The Best Mods for Total War: Rome 209 Jul 2019 1
Ah, Total War: Rome II. Since launch it has struggled to forge its own path and find a way out of the shadow of its critically acclaimed namesake. Granted, following up on the seminal strategy game of the early 2000s is no easy task, and so it's understandable that Rome II does not totally succeed in accomplishing such a lofty goal. Lacking either the epic civil war of the original Rome, the climactic endgame of Shogun II, or the looming narrative weight of Attila, the Grand Campaign of Rome II has always been a little flat around the edges.
Luckily, the Total War mod scene is here to help. Boasting some of the most exciting player-created content of the series, the mods listed here help push Rome II from a good, but lackluster sequel to a genuinely great strategy title worthy of its revered lineage.
Overhaul mods do most of the heavy lifting in the Total War modding community. By taking the platform provided by the base game and drastically remodeling it to address the communities grievances, these mods provide an excellent way of squeezing dozens of more hours out of any Total War game. When pursued with vision and forethought, these can elevate the first draft of the vanilla game into something truly special.
Radious Total War Mod - Anniversary Edition by Radious and Team (Link)
We recently heaped acclaim on Team Radious for their Total War: Attila overhaul, and much of that same gleaming praise could just as easily apply to the team’s Rome II mod as well. If you had to install just one mod from this list for Rome II, this would be a very safe bet.
Like all of the Radious overhauls, it acts more like a suite of interlocking mods, all rolled into a single package, that flesh out in loving detail the campaign, battle system, economy, research, AI, and factions. This mod made it to the top of the Rome II Steam workshop subscription list for a reason. Be aware, however: if you’re installing on the Steam workshop this mod contains four parts, and you will need to install all of them for the mod to run properly.
Divide et Impera by Dresden and Team (Link)
As always, Team Radious will not go unchallenged. A close second on the list of most subscribed mods and a worthy rival for best overhaul mod, Divide et Impera adds a ton of new factions and features. The roster of playable factions is significantly increased to include way more tribes, Greek city-states, Mesopotamian and Caucasian factions, and Diadochi kingdoms.
The real allure of this mod, though, is a total campaign and battle overhaul aimed at making the strategic play more difficult and the tactical battles more realistic. This, alongside revamped units, textures, models, buildings, resources and more, make Divide et Impera a close contender for most valuable mod on the list.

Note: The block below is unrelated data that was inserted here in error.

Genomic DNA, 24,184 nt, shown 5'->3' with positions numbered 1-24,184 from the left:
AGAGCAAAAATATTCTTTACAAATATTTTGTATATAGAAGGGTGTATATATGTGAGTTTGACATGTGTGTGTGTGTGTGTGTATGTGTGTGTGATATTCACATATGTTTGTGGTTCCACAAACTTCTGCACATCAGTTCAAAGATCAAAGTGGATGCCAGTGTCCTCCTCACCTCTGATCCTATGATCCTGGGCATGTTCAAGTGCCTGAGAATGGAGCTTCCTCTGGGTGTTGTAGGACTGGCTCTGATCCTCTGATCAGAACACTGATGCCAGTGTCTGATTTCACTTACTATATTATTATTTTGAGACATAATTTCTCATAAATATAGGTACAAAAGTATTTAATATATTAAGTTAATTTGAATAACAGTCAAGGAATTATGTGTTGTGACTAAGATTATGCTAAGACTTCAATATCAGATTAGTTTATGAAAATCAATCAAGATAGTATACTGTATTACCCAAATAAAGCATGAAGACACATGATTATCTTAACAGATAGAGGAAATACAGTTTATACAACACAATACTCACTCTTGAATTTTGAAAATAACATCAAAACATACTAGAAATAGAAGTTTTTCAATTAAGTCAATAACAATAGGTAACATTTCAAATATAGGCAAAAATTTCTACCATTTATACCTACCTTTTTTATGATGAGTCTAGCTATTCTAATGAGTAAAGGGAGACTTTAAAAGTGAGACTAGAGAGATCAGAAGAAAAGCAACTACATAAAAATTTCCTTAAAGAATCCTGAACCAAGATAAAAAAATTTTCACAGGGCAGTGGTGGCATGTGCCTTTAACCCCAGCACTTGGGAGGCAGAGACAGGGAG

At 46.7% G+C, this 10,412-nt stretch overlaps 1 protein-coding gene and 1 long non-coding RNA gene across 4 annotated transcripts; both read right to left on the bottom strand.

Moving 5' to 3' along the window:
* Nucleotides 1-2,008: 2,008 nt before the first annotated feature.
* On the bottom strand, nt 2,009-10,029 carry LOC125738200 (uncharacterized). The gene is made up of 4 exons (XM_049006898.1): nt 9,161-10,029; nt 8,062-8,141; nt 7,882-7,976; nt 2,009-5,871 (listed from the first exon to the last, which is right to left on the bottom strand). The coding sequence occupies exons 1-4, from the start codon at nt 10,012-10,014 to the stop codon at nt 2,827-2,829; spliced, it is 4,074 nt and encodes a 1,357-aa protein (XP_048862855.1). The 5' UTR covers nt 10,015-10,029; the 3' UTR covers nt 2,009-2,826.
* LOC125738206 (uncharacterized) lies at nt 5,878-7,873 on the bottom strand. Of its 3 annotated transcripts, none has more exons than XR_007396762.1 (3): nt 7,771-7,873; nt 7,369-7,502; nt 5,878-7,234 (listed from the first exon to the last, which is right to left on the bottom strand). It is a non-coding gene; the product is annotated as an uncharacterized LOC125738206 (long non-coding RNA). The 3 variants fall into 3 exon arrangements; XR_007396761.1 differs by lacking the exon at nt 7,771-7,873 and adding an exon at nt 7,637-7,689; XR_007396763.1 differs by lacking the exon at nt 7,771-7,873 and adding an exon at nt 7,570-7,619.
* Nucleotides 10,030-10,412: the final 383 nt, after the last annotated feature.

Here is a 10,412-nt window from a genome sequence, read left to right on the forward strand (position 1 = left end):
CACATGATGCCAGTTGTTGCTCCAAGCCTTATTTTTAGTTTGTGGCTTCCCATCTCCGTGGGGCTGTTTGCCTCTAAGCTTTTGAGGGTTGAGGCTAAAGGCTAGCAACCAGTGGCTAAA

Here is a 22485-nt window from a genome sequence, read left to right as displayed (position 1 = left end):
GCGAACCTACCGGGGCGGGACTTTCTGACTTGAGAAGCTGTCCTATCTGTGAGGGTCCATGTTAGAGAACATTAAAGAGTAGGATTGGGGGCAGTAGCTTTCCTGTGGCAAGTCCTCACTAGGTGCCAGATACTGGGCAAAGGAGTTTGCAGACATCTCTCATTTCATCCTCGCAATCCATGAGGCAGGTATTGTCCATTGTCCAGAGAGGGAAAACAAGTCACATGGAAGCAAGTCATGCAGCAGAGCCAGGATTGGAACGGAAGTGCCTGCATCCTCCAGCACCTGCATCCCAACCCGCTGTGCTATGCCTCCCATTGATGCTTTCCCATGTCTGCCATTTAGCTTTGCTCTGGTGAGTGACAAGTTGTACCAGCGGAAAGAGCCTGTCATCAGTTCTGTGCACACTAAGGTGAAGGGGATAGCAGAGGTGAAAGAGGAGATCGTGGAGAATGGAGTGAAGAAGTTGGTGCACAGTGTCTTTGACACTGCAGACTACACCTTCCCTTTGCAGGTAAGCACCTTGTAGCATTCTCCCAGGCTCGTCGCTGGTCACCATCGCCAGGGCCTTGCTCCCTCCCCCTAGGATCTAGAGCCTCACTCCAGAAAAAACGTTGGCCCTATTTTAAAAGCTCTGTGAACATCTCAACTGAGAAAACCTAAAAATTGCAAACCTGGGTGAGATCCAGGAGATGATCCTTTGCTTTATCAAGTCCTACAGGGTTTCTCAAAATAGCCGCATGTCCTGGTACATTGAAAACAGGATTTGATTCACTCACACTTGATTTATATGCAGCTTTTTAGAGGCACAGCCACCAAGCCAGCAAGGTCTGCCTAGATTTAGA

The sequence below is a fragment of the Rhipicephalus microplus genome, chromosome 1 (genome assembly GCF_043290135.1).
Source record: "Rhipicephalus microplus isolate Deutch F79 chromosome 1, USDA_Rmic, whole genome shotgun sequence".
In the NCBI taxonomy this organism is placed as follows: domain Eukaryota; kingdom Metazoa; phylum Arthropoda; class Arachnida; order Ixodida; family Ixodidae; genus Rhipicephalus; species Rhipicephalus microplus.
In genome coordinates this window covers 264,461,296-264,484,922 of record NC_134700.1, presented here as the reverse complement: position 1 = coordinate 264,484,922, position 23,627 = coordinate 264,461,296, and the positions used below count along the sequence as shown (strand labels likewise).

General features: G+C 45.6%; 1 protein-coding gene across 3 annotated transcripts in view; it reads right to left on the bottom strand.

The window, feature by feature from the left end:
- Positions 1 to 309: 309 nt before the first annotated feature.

Traits, Talents and Toadies: Character Overhaul by Hellbent, Dresden, and Team (Link)
As the name implies, this mod aims to improve the vanilla traits, talents, and character systems from the slightly bland original version into something a bit more robust and substantial. It adds new traits and a dynamic skill system for generals and provincial governors, as well as completely refurbished and more faction-specific Cursus Honorum rankings and Army Traditions.
Divide et Impera, listed above, uses a similar system for its character overhaul. So, if you want some improved character features, without having to sign on for the rest of the changes that that overhaul mod entails, this makes for a great standalone improvement that fixes a particular area of Rome II that has not aged that well and, even at release, felt a bit bland.
Quality of Life
While overhaul and total conversion mods seek to fundamentally redefine the player’s experience, these little UI, graphical, historical, and miscellaneous improvements, simply help to soothe the overlooked issues that just get under your skin or fix problems you didn’t even know were there. Plus, because most of these focus on a single particular issue, many are compatible with each other, as well as other, more comprehensive, mods.
Rome: Total War Music by Noif, .Mitch, Kinjo, Radious, spartan.warrior, wangrin, Grudge, and Mackles (Link)
The triumphant rising orchestras, the chants, the faux-ancient warlike drum beats, and the vaguely near-eastern twangs: this is the soundtrack of antiquity, or at least, what the brains of many in the cohort that grew up with the original Total War: Rome were trained to associate with the period through prolonged exposure to that original soundtrack. Even today, the score can resurface memories of lost afternoons adjusting formations and expanding borders. If you are the kind of person who enjoys that consistent evocation of nostalgia then this is a mod well worth installing.
It doesn’t always work perfectly, as sometimes the music cuts too abruptly and switches to a new song in a way that doesn’t feel natural, but if you still long for those glory days conquering in the name of the Republic then this is a good quick fix. And if this mod doesn’t sate that nostalgia craving, then you could try dipping into Familiae Romanae: Roman Houses by Turquoise-Falcon, which changes the starting set up to resemble that of the original Rome, with the Roman faction divided into three major houses and one city-state faction that eventually descend into civil war. The mod hasn’t been updated in a while and may not run smoothly, but in conjunction with the music mod, makes for a good, nostalgic lark.
AAA: Generals - Romans (Aging, Advancing, Acclimatising) by Benjin (Link)